Archive for December 2011

Wrapping Gifts With Calendars   Leave a comment

Several years ago in my quest for a way to have beautiful/interesting gift wrap that does not waste resources I stumbled upon the idea to use old calendar pages, and I have to highly recommend this. They don’t work for every gift, but it is part of the “arsenal” of gift wrap. Arsenal may  be an odd choice of words, but I think that it is appropriate since different types of gifts/gift giving situations require different strategies for wrapping. My arsenal contains gift bags, newspaper, butcher paper (from buying things online), tissue paper, calendars, paint, stamps with colored and metallic inks (although I haven’t used them in a couple years so they may be dry), ribbons, and various silk flowers and leaves from my old bookcase decoration. Oh, and this year there is one particularly large box that will be covered in a sheet as a visual shield since nothing else will work.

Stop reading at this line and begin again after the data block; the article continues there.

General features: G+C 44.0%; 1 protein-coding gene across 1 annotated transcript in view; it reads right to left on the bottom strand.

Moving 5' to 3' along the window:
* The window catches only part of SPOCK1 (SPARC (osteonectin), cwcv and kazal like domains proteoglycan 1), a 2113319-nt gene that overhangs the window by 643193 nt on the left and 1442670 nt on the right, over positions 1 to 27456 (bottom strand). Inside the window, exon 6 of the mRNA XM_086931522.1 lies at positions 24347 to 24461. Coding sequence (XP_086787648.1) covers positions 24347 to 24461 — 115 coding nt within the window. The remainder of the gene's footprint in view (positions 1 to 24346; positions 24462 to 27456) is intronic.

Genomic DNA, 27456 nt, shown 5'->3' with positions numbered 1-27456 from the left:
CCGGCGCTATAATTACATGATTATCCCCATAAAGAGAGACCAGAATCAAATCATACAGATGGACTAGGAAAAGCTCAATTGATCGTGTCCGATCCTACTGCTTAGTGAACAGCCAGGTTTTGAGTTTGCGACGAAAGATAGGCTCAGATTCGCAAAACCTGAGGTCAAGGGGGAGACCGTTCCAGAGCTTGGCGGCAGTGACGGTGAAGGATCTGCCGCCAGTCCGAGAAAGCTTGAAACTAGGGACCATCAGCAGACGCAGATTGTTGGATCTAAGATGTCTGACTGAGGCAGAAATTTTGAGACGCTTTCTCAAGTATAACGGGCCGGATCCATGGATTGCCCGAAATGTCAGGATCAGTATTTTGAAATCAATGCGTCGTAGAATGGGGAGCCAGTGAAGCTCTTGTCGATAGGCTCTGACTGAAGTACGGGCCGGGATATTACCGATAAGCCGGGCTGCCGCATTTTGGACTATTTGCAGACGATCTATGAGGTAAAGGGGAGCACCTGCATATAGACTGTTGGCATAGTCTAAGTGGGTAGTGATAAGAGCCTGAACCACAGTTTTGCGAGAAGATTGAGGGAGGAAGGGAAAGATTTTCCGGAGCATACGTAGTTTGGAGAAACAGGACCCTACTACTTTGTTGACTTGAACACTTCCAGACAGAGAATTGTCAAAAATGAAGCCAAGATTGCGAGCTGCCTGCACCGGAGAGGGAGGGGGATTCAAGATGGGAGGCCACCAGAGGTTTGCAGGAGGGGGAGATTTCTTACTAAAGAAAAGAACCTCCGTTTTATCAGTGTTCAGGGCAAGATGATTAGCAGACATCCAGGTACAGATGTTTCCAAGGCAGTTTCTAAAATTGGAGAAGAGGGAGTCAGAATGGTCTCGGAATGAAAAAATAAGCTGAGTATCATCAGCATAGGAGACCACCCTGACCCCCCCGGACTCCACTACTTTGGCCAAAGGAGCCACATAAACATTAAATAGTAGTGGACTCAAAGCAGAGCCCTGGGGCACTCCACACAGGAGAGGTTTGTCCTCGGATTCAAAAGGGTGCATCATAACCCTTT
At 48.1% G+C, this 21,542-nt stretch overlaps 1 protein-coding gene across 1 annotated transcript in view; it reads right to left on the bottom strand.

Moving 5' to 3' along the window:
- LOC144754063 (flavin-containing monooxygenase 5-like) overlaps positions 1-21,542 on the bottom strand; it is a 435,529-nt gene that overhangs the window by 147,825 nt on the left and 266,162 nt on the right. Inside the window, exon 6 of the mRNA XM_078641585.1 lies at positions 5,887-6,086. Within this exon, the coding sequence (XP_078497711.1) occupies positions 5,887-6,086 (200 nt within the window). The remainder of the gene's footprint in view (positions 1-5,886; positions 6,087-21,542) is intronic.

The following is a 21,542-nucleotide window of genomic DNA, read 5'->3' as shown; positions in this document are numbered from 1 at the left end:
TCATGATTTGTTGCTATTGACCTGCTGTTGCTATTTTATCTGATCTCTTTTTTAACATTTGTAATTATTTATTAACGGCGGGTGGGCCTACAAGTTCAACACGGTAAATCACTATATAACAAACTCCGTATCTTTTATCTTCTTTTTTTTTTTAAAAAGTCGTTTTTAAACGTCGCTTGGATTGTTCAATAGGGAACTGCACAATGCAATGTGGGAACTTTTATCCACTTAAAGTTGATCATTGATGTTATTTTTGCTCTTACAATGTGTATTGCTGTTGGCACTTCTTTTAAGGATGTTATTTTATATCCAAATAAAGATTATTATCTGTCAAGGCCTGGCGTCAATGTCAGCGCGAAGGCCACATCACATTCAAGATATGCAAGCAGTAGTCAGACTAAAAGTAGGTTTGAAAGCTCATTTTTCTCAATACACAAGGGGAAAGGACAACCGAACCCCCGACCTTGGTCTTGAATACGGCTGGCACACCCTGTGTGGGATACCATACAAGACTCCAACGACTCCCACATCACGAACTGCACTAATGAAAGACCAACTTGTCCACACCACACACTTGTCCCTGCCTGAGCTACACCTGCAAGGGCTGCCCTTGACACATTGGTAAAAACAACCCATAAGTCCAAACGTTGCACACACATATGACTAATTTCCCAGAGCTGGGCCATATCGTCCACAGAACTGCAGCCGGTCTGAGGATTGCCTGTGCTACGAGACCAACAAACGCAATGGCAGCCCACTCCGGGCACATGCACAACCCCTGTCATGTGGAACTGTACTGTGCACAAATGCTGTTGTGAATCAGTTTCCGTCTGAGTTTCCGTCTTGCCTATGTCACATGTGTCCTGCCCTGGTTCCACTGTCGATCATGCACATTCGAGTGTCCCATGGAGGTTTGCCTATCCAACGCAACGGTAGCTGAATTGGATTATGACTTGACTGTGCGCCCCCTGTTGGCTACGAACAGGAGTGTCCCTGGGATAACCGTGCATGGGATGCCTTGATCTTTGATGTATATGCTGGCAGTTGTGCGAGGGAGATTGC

I gather from reading comments this year on various Facebook posts and blogs that lots of people just can’t stand the idea of not wrapping gifts with a roll of wrapping paper. I’m  not going to say that using wrapping paper is horrible for the environment and no one should do it, because that’s just not true or helpful. One could easily say the same thing about buying wall calendars or sending out Christmas cards, but for me the spiritual satisfaction of those things is enormous. Besides, I totally understand the desire to make gifts look beautiful. I spend quite a bit of time on the quest myself. The idea to use old calendars to wrap gifts came about because I love a good calendar and a pretty gift. At the end of the year I always felt bad tossing a calendar that I thoroughly enjoyed into the recycle bin. It occurred to me that many calendars have images that make for good/fun gift wrap. And there’s something that I like about using my husband’s old pirate or Darth Vader calendars to wrap gifts for him, or wrapping my mom’s gifts in old goddess calendar pages. It’s more personal than a generic roll of gift wrap that is the same for all of the gifts. For those who object to the look of newspaper or plain paper wrapping, a calendar page can also be used on just the top/front of the gift to spice it up a bit.